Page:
To make sauce: Combine stock, sherry, soy sauce and sugar. Heat sauce in a wok or skillet. Add stuffed bean curd skins, cover and simmer 20 minutes or until completely cooked. Remove to a serving dish. Reduce sauce by 1/3 over high heat and pour over rolls. Garnish with sesame oil and coriander. Pour sauce over and serve. YELLOW BIRDS (3 servings)

The House of Chinese Gourmet in Rockville has recently introduced a vegetarian menu with dishes cooked by chef Li Ming Dai, who specializes in vegetarian cuisine. His version of what is probably the best known bean curd skin dish is a haunting one. Yellow Birds get their name from the shape the stuffed skins take once they have been rolled and tied in a knot. The ends of the package look like a bird's wings.

1 fresh or frozen round bean curd skin

4 dried Chinese black mushrooms

2 1/2-inch square pressed bean curd

1 cup napa cabbage, finely shredded

1/2 cup canned winter bamboo shoots, finely shredded

2 tablespoons soy sauce

4 tablespoons oil

2 1/2 tablespoons dry sherry

Sugar to taste

Oil for deep frying

2 teaspoons cornstarch

4 teaspoons water

Defrost bean curd skin in cold water to cover and cut into 6 pieces. Soak mushrooms in warm water to cover. Discard stems and slice caps finely. Combine mushrooms, pressed bean curd, cabbage, bamboo shoots, 1 tablespoon soy sauce, 2 tablespoons of oil, 1/2 tablespoon sherry and a pinch of sugar. Heat a wok or skillet and stir-fry mixture 5 minutes. Place 1/6 of the mushroom mixture on the skin near the pointed end. Roll up, tucking pointed end under. Tie ends in a single knot (as in the first step of tying a shoelace). Repeat with remaining skin. Heat frying oil until very hot, add yellow birds and cook 10 seconds. Drain on paper towels. Combine remaining soy sauce and wine, 2 tablespoons oil, pinch of sugar, and 1/2 cup water in a wok or skillet. Bring to a boil, add yellow birds, cover and simmer 10 minutes. Add more water if needed. Combine cornstarch and water and add to sauce to thicken to taste. MOCK PEKING DUCK (2 servings)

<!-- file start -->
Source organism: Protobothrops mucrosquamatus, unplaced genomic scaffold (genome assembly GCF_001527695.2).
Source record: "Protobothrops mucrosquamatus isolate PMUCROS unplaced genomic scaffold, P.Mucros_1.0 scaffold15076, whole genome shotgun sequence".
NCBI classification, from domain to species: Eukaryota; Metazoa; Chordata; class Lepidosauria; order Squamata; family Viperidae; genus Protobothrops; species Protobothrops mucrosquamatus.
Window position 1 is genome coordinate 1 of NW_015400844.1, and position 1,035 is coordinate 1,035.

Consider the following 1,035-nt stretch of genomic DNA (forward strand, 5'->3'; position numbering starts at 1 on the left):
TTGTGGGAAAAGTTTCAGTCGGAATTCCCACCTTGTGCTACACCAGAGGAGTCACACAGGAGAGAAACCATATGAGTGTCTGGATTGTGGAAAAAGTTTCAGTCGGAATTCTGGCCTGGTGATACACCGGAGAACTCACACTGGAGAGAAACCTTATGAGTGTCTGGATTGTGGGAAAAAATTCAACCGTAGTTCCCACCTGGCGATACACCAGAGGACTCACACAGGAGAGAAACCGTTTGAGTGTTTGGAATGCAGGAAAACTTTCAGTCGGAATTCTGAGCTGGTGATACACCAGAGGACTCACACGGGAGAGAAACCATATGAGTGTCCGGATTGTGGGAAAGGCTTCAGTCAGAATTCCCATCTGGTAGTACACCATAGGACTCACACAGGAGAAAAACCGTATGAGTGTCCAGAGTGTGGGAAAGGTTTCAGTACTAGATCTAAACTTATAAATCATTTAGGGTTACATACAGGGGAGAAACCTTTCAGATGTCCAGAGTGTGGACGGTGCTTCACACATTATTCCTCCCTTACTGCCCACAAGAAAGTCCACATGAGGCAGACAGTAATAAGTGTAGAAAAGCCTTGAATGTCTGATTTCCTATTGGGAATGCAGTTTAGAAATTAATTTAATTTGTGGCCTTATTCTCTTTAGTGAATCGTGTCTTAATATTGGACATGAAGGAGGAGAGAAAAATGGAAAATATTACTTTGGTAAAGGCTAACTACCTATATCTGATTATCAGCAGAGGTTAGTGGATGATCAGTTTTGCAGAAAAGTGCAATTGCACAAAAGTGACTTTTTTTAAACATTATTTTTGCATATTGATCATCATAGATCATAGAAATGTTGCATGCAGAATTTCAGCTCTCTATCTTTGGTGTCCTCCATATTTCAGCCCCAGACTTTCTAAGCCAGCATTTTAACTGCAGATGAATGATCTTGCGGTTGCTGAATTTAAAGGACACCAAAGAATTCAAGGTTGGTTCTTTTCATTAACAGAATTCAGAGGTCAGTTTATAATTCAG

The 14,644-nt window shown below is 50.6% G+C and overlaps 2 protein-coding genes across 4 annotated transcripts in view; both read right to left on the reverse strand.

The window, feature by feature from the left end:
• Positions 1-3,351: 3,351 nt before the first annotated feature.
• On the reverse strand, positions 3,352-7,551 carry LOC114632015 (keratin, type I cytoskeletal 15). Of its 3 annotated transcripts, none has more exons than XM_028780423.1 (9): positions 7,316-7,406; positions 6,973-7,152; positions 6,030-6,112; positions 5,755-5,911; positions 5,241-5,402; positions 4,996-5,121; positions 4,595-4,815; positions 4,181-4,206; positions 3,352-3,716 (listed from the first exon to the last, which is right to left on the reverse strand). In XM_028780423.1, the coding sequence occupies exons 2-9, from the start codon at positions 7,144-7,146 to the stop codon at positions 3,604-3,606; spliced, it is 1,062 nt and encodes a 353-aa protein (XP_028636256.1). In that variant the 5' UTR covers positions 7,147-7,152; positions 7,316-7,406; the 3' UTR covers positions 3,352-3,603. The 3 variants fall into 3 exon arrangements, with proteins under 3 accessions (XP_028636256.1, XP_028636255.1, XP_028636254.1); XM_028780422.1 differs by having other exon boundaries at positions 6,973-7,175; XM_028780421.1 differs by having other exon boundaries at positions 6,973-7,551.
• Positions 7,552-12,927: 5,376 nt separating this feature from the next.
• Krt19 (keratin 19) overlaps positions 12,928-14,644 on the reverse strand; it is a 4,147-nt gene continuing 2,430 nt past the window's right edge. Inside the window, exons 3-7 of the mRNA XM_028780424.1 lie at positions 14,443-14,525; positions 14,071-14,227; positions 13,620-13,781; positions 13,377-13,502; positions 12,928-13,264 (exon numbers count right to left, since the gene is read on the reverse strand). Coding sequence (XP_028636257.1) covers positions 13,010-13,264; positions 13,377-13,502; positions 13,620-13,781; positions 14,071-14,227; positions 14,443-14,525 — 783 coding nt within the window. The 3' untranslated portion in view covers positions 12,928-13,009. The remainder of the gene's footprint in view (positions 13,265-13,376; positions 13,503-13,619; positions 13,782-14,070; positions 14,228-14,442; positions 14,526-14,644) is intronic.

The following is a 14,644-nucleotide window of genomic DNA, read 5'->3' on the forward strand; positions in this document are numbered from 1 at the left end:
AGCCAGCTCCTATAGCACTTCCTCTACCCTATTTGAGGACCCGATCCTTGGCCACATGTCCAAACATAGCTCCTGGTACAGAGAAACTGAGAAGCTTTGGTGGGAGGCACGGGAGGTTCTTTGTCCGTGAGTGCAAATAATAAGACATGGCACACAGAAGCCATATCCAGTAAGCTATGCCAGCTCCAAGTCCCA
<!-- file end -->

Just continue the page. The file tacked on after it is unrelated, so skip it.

This dish, another traditional specialty prepared by the chef at the House of Chinese Gourmet, makes a delightful, non-meat appetizer.

8 small dried Chinese black mushrooms

1/2 cup golden mushrooms

3 ounces fresh bean sprouts

1 small carrot, finely shredded

2 to 3 stems bok choy, finely shredded

1 small bamboo shoot, finely shredded

Salt to taste

1/8 teaspoon sugar

1/2 teaspoon Chinese dark sesame oil

1 sheet fresh or frozen bean curd skin, cut in half

5 tablespoons flour mixed with 5 tablespoons water

Oil for frying

Soak mushrooms in hot water to cover for 30 minutes. Discard stems and shred caps. Combine with golden mushrooms, bean sprouts, carrot, bok choy, bamboo shoot, salt, sugar and sesame oil. Heat a wok or nonstick skillet, add mixture and stir-fry 5 minutes. Place half the mixture in the middle of each half of the bean curd skin. Fold each one in half from right to left. Fold in ends and spread the flour paste over the top. Fold in half again from left to right to make a rectangle. Coat outside with flour paste. Heat oil to 350. Add rectangles and deep-fry until golden brown, about 10 minutes. Cut in slices. Serve with hoisin sauce. BEAN STICK SOUP (4 servings)